Although the advantage of the presence of a mannose-rich glycan at the tip of the HA protein of the virus remains unclear, it may attenuate viral pathogenesis, facilitating patient mobility and thereby contributing to wide dissemination of the virus, even after a large population of humans has obtained immunity against it. By 1933, a descendant of the Spanish flu virus obtained a glycosylation site at amino acid 165 of the HA protein to which a mannose-rich glycan could attach . Since no virus was isolated from humans before 1933, the exact year of this development remains unknown.
In the database of influenza viruses, four pandemic 2009 isolates with the glycosylation motif at amino acid 165 in the HA protein have been reported , which were first isolated in Novouralsk, Russia (November 2009) and later in Orenburg, Russia (March 2010). Both of these regions are located in Central Asia, and the nucleotide sequence homology of HA is >99.6% among the isolates , suggesting that they belong to the same lineage. This lineage may be either extinct or present in an extremely lower number of human populations. Such MBL susceptible viruses may have no competitive advantage in the present situation, wherein a majority of people have no immunity against the virus.
The contribution of MBL to host defense in influenza infection has not yet been completely elucidated. Regarding the innate host defense mechanism in respiratory organ, surfactant protein D (SP-D) and A (SP-A) should be considered as the most potent factors in the defense mechanism [21–23]. Since SP-D is known to show sugar specificity similar to MBL , it would be interesting to examine the susceptibility of the pandemic 2009 virus to SP-D and also to SP-A. These factors will now be of utmost importance towards advancing our understanding of influenza pathogenesis. Future studies including extensive clinical studies are urgently required in this area of research.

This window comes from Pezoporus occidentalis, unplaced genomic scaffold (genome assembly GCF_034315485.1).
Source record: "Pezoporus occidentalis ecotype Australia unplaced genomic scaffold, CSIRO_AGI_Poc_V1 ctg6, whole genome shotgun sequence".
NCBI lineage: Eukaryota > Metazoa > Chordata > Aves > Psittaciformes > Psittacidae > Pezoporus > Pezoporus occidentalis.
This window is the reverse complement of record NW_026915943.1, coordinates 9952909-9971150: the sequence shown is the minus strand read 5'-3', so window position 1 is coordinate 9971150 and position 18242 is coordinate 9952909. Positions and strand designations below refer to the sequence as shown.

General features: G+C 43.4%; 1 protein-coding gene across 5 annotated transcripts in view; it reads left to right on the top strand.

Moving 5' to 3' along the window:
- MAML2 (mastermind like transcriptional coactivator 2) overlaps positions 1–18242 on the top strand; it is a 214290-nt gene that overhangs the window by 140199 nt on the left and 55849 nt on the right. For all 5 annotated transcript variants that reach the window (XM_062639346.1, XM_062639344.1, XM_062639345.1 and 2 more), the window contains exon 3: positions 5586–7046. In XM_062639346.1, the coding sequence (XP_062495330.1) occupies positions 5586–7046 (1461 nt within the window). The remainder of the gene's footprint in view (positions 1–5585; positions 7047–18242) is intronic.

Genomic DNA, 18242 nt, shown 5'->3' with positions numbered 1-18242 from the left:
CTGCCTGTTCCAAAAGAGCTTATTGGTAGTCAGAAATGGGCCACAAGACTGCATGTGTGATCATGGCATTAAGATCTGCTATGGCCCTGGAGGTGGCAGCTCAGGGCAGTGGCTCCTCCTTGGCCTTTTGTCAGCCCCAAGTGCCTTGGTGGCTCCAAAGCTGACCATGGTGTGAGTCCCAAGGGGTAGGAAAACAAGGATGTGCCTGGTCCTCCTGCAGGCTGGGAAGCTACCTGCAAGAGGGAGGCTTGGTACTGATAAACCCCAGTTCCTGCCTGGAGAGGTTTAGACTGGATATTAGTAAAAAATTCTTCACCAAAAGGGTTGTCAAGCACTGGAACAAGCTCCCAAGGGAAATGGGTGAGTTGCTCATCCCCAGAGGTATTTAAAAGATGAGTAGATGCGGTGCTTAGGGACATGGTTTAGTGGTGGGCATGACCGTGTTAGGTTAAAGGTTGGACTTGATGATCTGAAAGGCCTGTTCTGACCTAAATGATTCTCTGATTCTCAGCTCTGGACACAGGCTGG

The pandemic 2009 influenza virus is not susceptible to MBL, and therefore, the MBL resistance property of this virus may be one of its potential pathogenic factors.
Viruses and cells
Pandemic influenza A/Chiba/1001 and 1007/2009 (H1N1) viruses were provided by Dr. Ogawa T from the Chiba Prefectural Institute of Public Health. The A/Kurashiki/3/2009 (H1N1) virus was isolated in our laboratory. For seasonal influenza viruses, we used A/USSR/90/1977 (H1N1) (provided by Dr. Nobusawa R from the Nagoya City University), A/Okayama/5/2000 (H1N1), and A/Okayama/6/2001 (H3N2) (both isolated in our laboratory). Each virus stock was purified twice by limiting dilutions through MDCK cells grown in a 12-well plate and then propagated once in MDCK cells in a bottle. The passage number of Chiba, Kurashiki, and Okayama strains used in the present study was between 5 and 7. The USSR/77 virus was propagated once in an embryonated chicken egg.
MDCK cells were grown in Eagle's minimum essential medium supplemented with 10% fetal calf serum (FCS). For viral infection, MDCK cells were washed twice with FCS-free medium and then supplemented with fresh DMEM. All viral experiments were performed in a level 2 biosafety laboratory.
Assay of viral infectivity